And, just for kicks, last year the Mets allowed 358 doubles and triples on 1738 fly balls for an astoundingly bad 20.5 percent rate of XBH/FB. This year, they have allowed just 71 extra base hits on 604 fly balls for a rate of 11.7 XBH/FB. At their current pace, they’ll allow 250 doubles and triples this year, a 30 % decrease from last season. Considering their pitching staff is allowing 3 more flyballs per game than last year, that is a remarkable accomplishment. The Mets pitchers are putting the ball in the air with 23 percent more regularity and watching the ball go for extra bases 30 percent less.
Say hello to the best defensive player of his era. There isn’t anyone in the game today who can come near the impact Mike Cameron makes with his glove.
As much as I rail on Fairly for being predictable, I will say this: Niehaus+Fairly is far, far preferable to Rizzs + any of the color guys he works with. At least Fairly will criticize mistakes and sometimes really unload on some dumb gaffe. These other guys go through such convoluted turns to try and praise someone for the same dumb move it would be laughable if it wasn’t so infuriating.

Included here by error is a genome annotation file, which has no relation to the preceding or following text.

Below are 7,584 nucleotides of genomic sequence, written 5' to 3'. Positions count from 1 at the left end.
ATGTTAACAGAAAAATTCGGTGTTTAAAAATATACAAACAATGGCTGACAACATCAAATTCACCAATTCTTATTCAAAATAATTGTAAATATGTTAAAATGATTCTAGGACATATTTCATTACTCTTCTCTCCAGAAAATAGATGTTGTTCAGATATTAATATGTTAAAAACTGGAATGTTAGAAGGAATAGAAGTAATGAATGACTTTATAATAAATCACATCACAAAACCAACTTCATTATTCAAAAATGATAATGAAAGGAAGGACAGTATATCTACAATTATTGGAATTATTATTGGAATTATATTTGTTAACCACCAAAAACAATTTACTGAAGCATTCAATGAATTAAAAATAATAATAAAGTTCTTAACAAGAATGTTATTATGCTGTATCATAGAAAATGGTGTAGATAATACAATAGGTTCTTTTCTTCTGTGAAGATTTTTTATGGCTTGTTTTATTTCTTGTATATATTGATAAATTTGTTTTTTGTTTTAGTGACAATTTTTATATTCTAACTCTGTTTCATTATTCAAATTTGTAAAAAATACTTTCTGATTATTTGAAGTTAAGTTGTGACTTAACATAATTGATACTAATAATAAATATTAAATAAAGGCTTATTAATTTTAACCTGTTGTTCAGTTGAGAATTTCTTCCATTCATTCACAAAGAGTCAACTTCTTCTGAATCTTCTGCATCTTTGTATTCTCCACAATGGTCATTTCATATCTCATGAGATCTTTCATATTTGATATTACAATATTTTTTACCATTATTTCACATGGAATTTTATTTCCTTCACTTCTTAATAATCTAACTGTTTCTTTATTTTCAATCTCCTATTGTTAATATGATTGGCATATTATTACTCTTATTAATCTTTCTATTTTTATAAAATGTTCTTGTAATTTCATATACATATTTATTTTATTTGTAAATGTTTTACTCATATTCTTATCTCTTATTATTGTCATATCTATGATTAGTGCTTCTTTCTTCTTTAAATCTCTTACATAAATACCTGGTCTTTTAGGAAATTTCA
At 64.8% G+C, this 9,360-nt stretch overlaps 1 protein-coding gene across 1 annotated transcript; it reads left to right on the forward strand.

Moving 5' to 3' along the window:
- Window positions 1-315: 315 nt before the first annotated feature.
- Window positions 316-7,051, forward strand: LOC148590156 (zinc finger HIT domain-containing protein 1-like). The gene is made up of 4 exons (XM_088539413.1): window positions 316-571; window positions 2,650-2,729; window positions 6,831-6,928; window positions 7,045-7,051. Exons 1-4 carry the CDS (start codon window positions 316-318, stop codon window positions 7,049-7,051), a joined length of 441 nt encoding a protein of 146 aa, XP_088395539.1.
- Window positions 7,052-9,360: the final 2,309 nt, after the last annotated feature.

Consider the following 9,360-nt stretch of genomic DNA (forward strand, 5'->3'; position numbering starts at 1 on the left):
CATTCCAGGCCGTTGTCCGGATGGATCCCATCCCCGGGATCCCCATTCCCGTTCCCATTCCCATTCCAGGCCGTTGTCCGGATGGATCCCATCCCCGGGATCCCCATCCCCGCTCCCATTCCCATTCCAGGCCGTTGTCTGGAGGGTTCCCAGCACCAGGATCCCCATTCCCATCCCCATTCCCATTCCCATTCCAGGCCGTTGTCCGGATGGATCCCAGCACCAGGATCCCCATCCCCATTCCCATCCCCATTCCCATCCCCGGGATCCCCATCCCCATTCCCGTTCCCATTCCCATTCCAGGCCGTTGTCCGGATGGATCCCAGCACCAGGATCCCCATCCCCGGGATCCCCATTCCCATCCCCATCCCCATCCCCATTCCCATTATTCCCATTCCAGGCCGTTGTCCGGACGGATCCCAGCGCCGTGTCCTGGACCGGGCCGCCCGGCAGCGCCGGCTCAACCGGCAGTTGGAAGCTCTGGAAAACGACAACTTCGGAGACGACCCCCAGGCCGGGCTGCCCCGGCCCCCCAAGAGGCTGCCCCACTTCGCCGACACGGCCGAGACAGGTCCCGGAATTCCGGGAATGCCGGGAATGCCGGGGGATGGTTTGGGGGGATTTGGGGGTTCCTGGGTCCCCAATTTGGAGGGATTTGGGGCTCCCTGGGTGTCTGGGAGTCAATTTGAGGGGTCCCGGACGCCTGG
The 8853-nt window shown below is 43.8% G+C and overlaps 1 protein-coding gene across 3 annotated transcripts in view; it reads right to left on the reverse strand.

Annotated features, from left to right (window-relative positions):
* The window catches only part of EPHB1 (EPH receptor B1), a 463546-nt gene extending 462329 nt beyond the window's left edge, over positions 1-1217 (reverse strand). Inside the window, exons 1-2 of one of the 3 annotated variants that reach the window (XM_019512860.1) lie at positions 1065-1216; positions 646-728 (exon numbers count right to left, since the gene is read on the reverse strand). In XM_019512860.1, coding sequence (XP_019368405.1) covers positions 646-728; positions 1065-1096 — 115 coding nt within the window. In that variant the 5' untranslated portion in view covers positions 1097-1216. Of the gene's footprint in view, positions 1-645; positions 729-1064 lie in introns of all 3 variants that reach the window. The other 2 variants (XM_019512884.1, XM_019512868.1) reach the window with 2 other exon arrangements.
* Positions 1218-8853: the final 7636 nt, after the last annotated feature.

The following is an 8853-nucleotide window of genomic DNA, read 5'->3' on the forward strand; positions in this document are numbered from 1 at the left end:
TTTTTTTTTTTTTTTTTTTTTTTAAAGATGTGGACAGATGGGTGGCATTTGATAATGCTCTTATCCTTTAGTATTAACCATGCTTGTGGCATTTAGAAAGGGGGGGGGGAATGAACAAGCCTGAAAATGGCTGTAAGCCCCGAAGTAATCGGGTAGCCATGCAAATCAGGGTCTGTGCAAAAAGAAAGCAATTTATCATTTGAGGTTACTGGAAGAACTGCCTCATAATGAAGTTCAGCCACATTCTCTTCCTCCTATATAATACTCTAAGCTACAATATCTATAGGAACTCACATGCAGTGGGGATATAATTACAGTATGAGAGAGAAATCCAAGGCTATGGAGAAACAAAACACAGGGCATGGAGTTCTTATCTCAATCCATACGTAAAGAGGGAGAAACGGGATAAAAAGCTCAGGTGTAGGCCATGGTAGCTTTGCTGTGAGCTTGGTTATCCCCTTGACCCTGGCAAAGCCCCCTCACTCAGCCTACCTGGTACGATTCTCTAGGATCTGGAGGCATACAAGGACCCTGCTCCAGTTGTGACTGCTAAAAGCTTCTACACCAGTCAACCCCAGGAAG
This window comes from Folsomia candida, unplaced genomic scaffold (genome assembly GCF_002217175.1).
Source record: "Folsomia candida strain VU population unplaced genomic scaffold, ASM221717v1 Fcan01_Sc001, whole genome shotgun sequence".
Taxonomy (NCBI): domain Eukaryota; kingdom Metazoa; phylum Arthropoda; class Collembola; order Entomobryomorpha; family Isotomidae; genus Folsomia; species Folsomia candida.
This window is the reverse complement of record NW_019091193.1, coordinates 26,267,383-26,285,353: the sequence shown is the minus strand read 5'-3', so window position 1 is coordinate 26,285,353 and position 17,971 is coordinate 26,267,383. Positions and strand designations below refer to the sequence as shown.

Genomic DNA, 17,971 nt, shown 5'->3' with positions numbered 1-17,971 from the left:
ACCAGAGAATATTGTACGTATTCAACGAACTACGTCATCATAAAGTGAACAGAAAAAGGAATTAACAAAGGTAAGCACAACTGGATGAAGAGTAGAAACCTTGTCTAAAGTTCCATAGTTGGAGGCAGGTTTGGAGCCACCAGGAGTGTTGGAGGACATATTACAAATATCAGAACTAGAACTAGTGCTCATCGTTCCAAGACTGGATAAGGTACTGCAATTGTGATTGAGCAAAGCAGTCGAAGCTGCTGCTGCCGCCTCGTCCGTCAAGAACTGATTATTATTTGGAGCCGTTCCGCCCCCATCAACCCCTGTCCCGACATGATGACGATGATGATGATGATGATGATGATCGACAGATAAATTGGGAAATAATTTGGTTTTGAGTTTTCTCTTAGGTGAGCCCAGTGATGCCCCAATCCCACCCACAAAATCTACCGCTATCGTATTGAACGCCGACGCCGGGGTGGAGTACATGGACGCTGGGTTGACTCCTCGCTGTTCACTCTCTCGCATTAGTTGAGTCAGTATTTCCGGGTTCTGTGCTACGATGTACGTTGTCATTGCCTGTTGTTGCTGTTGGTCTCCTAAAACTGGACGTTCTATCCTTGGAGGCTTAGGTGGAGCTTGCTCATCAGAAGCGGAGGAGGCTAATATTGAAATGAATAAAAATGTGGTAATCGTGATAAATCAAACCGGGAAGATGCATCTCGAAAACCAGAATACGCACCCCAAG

Balls dropping all around him all game, and Winn gets praised for a catch he made with the bases loaded that “saved the M’s a couple of runs.” Crazy.
It cracks me up too that the same guys who routinely heap praise on Melvin’s small ball tactics, even when used in totally inappropriate situations, were quick to point out that the Indians handed Meche outs he might not have otherwise gotten, and were baffled as to why manager Wedge had kept running. Arrrrrrrrghhh.